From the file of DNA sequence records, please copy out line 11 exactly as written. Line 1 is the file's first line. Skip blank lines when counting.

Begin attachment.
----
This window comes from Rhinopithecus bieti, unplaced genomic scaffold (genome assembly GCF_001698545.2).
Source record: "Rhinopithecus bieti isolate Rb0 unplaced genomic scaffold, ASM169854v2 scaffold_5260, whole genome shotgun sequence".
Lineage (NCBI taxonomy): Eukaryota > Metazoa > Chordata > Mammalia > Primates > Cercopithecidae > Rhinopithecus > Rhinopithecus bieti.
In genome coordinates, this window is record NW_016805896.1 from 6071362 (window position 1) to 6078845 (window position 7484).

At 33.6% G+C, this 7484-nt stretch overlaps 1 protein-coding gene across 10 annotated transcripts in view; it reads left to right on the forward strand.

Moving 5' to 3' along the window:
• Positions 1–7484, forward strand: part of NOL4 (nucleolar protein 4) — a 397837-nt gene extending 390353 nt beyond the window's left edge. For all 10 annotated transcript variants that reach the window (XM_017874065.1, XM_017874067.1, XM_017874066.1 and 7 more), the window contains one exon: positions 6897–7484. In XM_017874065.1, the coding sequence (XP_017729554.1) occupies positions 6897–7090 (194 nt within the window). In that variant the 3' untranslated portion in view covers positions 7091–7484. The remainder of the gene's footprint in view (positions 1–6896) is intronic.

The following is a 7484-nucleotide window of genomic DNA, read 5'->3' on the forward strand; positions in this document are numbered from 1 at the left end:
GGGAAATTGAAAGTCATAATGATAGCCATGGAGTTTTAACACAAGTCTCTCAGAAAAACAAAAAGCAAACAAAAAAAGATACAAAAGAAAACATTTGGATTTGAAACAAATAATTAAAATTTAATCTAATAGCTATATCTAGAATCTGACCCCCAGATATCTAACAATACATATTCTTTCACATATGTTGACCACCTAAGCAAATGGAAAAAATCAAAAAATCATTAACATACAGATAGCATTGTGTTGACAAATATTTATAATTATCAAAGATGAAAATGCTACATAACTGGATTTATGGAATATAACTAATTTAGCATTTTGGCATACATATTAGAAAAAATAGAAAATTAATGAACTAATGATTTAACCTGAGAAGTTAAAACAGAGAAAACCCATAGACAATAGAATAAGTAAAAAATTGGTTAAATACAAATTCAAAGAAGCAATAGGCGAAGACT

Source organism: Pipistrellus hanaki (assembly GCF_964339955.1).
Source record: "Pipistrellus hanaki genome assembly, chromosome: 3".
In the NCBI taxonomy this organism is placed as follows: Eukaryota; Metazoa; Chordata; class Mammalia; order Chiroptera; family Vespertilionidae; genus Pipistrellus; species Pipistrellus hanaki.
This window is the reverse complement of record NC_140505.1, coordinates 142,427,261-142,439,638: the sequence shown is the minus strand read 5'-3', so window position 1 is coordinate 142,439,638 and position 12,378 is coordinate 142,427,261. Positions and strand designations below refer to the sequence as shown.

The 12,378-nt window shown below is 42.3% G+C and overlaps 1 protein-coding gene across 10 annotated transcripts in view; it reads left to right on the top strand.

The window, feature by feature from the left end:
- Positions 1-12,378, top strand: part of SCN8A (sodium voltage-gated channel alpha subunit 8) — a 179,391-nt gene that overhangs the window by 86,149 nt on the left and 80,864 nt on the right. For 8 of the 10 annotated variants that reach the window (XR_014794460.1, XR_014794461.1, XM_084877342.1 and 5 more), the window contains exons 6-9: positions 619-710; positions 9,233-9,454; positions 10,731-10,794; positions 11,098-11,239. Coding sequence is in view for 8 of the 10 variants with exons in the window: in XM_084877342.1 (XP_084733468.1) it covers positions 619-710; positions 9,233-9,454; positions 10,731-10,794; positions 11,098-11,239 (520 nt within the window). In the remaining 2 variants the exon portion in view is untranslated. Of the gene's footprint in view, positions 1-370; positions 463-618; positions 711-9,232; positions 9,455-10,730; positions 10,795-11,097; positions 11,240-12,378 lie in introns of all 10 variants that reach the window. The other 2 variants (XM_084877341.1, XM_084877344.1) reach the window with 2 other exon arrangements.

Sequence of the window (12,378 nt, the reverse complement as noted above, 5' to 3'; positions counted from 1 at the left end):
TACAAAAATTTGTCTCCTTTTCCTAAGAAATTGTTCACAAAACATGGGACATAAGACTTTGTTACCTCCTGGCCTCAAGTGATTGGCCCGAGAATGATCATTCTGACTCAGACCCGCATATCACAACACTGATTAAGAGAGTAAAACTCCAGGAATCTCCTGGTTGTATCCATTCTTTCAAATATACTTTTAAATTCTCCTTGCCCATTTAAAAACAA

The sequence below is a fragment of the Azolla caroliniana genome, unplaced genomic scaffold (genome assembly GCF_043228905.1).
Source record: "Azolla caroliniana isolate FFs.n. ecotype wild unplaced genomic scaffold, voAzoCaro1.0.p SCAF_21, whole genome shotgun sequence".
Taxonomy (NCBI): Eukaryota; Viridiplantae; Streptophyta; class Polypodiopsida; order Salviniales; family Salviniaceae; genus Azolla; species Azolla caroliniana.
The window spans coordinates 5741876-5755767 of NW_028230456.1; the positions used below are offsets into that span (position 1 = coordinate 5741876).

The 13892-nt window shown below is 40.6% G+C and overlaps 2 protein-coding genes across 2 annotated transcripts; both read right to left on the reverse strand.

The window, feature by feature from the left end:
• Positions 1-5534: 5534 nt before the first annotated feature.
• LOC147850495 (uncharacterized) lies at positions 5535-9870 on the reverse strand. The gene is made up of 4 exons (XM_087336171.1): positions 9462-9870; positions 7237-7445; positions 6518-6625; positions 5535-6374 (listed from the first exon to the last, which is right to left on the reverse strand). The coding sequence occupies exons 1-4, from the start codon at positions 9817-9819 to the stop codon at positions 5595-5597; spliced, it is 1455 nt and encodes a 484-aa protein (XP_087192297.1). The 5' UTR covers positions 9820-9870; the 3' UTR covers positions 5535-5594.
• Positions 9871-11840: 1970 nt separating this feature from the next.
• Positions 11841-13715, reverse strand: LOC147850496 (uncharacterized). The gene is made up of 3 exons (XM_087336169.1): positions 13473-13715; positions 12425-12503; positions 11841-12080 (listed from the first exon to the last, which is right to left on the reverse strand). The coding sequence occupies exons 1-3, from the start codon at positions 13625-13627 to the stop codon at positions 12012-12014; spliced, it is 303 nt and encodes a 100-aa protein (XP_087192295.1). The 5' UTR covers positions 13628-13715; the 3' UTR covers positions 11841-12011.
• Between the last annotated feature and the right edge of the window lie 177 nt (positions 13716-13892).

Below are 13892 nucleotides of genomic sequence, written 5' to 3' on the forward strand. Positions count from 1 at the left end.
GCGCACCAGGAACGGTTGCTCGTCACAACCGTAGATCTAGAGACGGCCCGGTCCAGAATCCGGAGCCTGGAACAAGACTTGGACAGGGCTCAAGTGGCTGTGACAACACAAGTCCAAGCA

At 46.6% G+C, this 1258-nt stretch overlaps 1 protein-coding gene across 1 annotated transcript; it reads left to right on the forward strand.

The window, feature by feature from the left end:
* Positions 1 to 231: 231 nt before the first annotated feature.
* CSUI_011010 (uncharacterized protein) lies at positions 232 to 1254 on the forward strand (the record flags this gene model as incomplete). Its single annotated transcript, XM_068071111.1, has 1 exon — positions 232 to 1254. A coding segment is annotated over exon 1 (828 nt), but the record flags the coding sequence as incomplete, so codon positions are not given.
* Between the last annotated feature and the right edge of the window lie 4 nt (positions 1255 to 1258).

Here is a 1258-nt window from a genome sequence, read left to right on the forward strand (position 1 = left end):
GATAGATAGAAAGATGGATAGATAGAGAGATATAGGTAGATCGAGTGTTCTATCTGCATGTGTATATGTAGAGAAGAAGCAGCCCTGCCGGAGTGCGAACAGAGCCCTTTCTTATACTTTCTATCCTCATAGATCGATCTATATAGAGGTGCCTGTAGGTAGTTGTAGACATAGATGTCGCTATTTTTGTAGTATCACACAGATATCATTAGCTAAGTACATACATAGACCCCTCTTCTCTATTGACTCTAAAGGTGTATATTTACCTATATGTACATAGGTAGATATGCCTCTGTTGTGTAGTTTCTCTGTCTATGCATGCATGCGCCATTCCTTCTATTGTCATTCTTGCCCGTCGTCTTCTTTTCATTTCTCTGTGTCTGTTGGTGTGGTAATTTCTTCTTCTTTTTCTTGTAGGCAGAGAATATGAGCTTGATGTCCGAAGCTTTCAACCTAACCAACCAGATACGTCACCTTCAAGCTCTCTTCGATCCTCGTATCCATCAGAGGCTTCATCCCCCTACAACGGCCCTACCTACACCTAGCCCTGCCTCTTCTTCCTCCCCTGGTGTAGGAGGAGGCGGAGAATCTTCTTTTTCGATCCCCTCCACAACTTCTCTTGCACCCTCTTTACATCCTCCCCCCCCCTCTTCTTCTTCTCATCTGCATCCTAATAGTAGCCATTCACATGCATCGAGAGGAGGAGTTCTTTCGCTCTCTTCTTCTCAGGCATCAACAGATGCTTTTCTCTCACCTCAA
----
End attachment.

Source record: "Pipistrellus hanaki genome assembly, chromosome: 3".